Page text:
Liturgy said...

I posted my thoughts at
http://www.liturgy.co.nz/worship/matters.html
and then went to look at what other thoughts were out there.
Thanks

Liturgy said...

Here is my reflection, prior to reading yours:
http://www.liturgy.co.nz/worship/matters.html

Alice C. Linsley said...

Feminists press for reform of Trinitarian language, proposing the following:

• "Mother, Child, and Womb"
• "Lover, Beloved, Love"
• "Creator, Savior, Sanctifier"
• "Rock, Redeemer, Friend"
• "King of Glory, Prince of Peace, Spirit of Love"

In regard to these proposed changes, Presbyterian seminary professors Andrew Purves and Charles Partee said, "We not only lose the ground for our language of God, we in fact lose the Trinity. We lose God. We do not need a diluted, metaphorical Trinity; rather, we need our confidence in the Christian doctrine of God to be restored." (Source: http://www.gender-news.com/article.php?id=129)

Thank God for some sane voices in the PCUSA!

liturgy said...

Here's a suggestion about baptism in the name of a gender-neutral Trinity:

http://www.liturgy.co.nz/worship/matters_files/baptism20080307.html

Dr.D said...

This becomes a problem particularly for people baptized as infants. They may have technically heard the words with their own ears (if they were not raising the roof at the time), but they will not remember what words they heard. If there is not written record, such as a baptismal certificate, then they are dependent on knowing the custom of their congregation at the time they were baptized, including the custom of the minister who baptized them. This is fraught with problems and difficulties.

Fr. Robert Hart said...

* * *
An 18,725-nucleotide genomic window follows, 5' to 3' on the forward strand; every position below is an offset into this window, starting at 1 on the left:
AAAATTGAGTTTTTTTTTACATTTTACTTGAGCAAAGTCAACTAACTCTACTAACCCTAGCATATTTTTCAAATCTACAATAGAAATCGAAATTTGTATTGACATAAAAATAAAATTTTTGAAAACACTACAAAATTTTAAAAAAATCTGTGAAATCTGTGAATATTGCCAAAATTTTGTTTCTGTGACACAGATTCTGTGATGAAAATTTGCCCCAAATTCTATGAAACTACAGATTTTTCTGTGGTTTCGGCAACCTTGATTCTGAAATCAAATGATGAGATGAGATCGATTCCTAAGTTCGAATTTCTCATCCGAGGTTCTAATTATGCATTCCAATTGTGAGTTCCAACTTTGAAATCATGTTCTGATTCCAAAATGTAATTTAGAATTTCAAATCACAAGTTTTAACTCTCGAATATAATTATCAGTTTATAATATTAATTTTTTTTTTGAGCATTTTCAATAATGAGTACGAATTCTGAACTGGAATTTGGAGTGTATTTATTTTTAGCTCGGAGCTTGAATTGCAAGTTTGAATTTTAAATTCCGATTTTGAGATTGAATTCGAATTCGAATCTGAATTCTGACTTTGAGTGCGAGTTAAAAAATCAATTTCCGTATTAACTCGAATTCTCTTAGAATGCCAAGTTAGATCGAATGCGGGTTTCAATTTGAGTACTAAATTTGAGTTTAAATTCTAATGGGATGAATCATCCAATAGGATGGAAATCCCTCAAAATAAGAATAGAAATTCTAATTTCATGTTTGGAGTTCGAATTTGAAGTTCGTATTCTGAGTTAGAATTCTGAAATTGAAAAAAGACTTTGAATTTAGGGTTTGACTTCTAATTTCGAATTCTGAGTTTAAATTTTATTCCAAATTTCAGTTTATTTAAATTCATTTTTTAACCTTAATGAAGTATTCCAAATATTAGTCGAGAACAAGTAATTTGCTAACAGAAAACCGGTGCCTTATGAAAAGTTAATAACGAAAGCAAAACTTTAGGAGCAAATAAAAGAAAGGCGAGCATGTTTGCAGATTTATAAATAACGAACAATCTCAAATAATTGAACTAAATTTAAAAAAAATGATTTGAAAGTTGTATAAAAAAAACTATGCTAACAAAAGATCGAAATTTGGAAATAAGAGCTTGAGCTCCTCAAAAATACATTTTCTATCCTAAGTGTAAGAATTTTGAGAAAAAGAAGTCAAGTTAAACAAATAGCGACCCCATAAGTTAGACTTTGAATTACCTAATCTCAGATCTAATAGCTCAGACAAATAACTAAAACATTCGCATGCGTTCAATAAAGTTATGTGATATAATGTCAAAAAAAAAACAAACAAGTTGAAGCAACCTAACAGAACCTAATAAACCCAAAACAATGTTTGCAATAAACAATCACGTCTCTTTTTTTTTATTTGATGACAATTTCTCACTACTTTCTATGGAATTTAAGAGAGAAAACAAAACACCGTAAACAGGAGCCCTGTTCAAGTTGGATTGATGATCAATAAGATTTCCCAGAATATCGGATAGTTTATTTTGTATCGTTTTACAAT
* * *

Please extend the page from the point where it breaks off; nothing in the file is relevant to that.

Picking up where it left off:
The baptism certificate should read that a person was baptized "in the Name of the Father and of the Son and of the Holy Ghost." Also, the fine tradition of clergy being kept in line by the orthodoxy of the laity needs to be revived.

Dr.D said...

My point was exactly the case where there is no baptismal certificate. I know that I personally have none, having been baptized as an infant almost 70 years ago in the Methodist Church. Thus there is nothing at all to read.

poetreader said...

I was baptized 66 years ago in a Lutheran Church. There was a baptismal certiciate issued, which does indeed specify the form of baptism. However, I nad misplaced the certificate for some years, and the pastor had forgotten to enter the act in his church records. There was no doubt, however, as a/ my mother and my godfather, both still living, witnessed the act, b/ the pastor's rigid orthodoxy was well-known, and c/ in that congregation there would have been a fiece hue and cry if it had not been just so. I finally did locate the original certificate, but there had never been the smallest doubt.

ed

Fr. Robert Hart said...

It is possible, about something 70 years ago, that a Methodist minister might have baptized "In the name of Jesus Christ" (I forget which Methodist sect did that). Although a careless reading of Acts makes this seem scriptural, the Church regards it as invalid.